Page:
I don’t want to get too bogged down in this, because I am just trying to give something of a general overview. More to the point, though, I’ve already written a lot about Arrow, and I’m in the middle of writing more. So far I’ve written one article about Felicity’s characterisation, another about Marc Guggenheim, a more conceptual piece about Laurel’s death, and a fourth about fridging; I’m currently in the middle of a further four articles comparing Arrow to Agents of SHIELD, and I’ve already done nearly 6000 words trying to ‘fix’ and rewrite S4. (I got a little carried away with that last one. It’s not even finished yet. It’ll probably end up being five different posts. No idea if anyone will even be interested in that.)

So, anyway. My feelings of general disappointment towards Arrow this year are astonishingly well documented – probably the most well documented of all the television shows I’ve been watching in 2016.

I’m not really sure what to think, or what to expect, about Season 5. My hopes are low. I’ll watch it, don’t get me wrong – even for all of this, I still care, because I used to enjoy it, and there’s a degree of loyalty there. On a more cynical level, I know it’ll give me inspiration to write these sorts of articles, and also I think help me to realise what not to do in my own work.

Normally I like to end these articles with a joke about how I want Arrow to become “something else”, in a ‘clever’ reference to the opening titles.

This time, I think I’ll simply say that it’s been a hellish season, and I can’t wait to return home, to proper Arrow, be it with season 5, or a rewatch of the first few years.

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Arrow, and the Disturbing Trend of Fridging Female Characters

arrow laurel lance black canary fridging female character death sara lance white canary moira queen shado marc guggenheim wendy mericle review criticism katie cassidy felicity smoak bye bye birdie emily bett rickards

“Fridging” is a term which is used to describe the death of a female character to further the development of and advance the plot for a male character. It is typically the bastion of the lazy screenwriter, given that it is a tired and overused cliché. You need only take a quick perusal of this TV Tropes page, or indeed the Women in Refrigerators website where the concept was first defined, to appreciate quite how proliferated our media has become with this hackneyed trope.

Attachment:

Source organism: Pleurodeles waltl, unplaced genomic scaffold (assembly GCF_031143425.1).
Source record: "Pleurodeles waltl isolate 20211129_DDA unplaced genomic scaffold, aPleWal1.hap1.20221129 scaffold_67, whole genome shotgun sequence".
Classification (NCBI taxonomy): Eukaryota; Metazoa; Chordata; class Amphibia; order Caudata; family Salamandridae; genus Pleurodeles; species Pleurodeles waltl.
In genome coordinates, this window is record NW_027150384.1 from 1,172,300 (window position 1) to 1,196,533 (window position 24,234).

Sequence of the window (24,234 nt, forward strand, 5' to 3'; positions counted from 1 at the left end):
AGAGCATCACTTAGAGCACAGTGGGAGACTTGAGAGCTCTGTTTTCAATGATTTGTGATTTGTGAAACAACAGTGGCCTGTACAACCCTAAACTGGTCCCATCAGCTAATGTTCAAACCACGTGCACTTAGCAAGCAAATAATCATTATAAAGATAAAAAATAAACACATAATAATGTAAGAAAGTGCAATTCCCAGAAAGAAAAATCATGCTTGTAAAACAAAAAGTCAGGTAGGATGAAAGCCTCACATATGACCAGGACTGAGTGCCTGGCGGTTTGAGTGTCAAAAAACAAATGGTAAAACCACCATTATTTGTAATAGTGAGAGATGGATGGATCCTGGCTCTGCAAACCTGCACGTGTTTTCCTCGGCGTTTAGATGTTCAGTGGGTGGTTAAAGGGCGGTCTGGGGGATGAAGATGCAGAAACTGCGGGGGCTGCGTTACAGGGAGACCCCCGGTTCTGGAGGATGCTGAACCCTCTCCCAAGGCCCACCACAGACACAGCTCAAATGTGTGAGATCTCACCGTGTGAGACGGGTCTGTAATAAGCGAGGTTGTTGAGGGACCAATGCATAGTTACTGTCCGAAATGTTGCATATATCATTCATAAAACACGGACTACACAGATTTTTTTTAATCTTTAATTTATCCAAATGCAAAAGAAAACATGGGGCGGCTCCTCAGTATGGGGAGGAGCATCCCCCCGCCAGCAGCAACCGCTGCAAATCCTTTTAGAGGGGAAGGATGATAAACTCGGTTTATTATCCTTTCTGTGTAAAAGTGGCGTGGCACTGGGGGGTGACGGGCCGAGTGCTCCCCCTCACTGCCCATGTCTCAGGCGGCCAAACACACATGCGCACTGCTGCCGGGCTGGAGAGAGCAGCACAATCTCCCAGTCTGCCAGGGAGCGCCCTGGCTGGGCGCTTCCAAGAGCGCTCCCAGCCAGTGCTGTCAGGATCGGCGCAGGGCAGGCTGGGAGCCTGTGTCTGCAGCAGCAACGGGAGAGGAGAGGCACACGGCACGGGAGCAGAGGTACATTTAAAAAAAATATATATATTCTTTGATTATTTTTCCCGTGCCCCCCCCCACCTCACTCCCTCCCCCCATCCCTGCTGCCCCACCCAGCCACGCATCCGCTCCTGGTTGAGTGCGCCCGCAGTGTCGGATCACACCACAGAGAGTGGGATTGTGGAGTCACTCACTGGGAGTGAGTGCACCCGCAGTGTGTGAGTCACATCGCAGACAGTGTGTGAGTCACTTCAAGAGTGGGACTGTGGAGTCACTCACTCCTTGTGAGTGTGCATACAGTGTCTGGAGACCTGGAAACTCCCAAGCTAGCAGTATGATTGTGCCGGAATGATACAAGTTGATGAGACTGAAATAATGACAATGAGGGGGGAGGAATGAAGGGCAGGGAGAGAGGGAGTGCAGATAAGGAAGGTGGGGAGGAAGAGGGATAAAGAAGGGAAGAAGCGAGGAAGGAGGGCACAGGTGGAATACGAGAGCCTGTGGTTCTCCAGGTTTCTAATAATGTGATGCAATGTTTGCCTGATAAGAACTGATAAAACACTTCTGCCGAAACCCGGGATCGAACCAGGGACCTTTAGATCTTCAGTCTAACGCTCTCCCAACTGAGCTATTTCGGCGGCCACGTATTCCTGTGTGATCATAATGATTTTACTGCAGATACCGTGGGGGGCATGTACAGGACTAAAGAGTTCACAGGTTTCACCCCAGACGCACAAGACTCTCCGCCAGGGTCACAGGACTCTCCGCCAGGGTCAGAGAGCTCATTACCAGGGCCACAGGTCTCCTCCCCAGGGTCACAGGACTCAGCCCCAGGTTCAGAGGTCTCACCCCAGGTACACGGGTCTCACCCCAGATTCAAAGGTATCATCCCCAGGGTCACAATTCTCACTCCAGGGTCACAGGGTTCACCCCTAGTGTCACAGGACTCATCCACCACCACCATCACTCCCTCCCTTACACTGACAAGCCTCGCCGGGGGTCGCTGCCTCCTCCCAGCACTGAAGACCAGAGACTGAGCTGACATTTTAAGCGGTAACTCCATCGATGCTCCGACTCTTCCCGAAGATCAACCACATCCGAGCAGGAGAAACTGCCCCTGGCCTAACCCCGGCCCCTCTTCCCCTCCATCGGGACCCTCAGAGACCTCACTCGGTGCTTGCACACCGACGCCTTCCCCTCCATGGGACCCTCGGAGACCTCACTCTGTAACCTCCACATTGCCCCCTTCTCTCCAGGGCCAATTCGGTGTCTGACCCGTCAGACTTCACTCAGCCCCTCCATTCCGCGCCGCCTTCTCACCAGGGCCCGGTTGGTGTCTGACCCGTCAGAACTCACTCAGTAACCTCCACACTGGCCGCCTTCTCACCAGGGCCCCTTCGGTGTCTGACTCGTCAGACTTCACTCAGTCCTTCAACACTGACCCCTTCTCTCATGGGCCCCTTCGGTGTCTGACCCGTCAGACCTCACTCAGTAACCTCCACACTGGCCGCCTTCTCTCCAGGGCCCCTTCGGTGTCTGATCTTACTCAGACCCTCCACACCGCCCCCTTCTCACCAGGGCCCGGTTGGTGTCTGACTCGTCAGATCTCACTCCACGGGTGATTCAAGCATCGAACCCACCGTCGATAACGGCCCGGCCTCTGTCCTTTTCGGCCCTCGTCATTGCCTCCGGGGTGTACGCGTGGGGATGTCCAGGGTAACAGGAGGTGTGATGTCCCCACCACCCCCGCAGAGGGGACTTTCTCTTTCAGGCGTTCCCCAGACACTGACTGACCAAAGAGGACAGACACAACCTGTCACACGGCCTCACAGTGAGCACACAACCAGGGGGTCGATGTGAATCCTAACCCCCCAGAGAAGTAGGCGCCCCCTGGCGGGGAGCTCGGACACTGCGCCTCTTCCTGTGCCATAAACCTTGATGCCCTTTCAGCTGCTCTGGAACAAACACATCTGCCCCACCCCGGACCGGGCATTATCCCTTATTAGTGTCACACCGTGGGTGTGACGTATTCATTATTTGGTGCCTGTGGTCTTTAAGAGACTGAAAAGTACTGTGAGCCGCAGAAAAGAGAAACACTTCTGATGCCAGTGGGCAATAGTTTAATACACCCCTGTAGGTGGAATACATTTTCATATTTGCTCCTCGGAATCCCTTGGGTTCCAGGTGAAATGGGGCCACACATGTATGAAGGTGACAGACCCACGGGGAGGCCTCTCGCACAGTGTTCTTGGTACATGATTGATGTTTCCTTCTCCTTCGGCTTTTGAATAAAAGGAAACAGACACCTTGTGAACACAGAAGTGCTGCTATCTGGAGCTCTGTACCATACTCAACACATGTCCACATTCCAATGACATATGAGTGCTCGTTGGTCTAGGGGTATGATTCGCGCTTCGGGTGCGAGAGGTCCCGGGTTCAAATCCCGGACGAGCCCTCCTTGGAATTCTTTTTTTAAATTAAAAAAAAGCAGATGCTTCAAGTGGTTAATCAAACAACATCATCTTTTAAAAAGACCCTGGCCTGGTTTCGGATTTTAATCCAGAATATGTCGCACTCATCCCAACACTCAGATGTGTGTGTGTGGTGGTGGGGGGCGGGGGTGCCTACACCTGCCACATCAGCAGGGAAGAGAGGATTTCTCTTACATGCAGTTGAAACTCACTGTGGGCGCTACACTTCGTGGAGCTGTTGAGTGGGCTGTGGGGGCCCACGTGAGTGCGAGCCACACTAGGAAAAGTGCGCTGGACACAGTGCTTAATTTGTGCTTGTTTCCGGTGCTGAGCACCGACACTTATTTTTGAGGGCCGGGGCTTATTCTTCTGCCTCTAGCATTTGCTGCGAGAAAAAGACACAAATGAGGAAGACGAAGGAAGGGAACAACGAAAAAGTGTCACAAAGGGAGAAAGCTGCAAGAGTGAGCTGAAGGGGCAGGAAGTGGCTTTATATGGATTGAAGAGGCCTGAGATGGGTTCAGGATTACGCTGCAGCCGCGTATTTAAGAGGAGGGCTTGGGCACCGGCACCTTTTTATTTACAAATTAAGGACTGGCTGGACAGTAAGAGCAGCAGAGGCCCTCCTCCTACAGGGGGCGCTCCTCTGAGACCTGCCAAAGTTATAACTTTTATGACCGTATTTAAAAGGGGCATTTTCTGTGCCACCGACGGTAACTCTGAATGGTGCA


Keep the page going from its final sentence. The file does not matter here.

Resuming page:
More to the point, though, there is often an inherent misogyny and sexism to this trope. That’s very much self evident, really; when a writer kills off a female character to further develop a male one, then the implicit suggestion is that her story is one not worth telling. 

Arrow has engaged in this not once, not twice, but at least five times – this is in a show which hasn’t even begun its fifth season yet. For obvious reasons, that’s not really something to be proud of.

So, my most recent article for Yahoo is about Arrow, and their habit of fridging female characters. For obvious reasons, regularly fridging female characters isn’t a particularly good thing, so the article takes something of a critical tone.

I would really appreciate it if people were to share this article. I’m quite pleased with it, as it goes; I think I make a fairly important point, and that it’s reasonably well articulated. It’s something I’d like to reach a fairly wide audience, so please do share this article if you can.

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Defined by an Absence

arrow the grave season 4 laurel lance katie cassidy fridging marc guggenheim oliver queen stephen amell six months later defined by an absence

It is difficult for me to put into words quite how much it offended me – because it didn’t just offend me. It made me angry.

I knew it was coming, of course, because I watch the show in the UK, so that means I’m always a couple of weeks behind. It’s difficult to avoid spoilers at the best of times in that position, but this caused enough outrage across the pond that UK newspapers were reporting on it, just under a month before the episode was set to air here.

Even then, though. The death had been… not telegraphed, obviously. That implies a degree of foreshadowing had gone into it. That it had been planned out, considered, evaluated. That any degree of thought had gone into it.

It hadn’t. This death was not planned. The grave was empty when it was first shown to us – little more than a promise of angst, and darkness. Not an inspiring promise at the best of times, really. But the Powers That Be had decided it was a good way to get ratings. To inspire a buzz. Make headlines.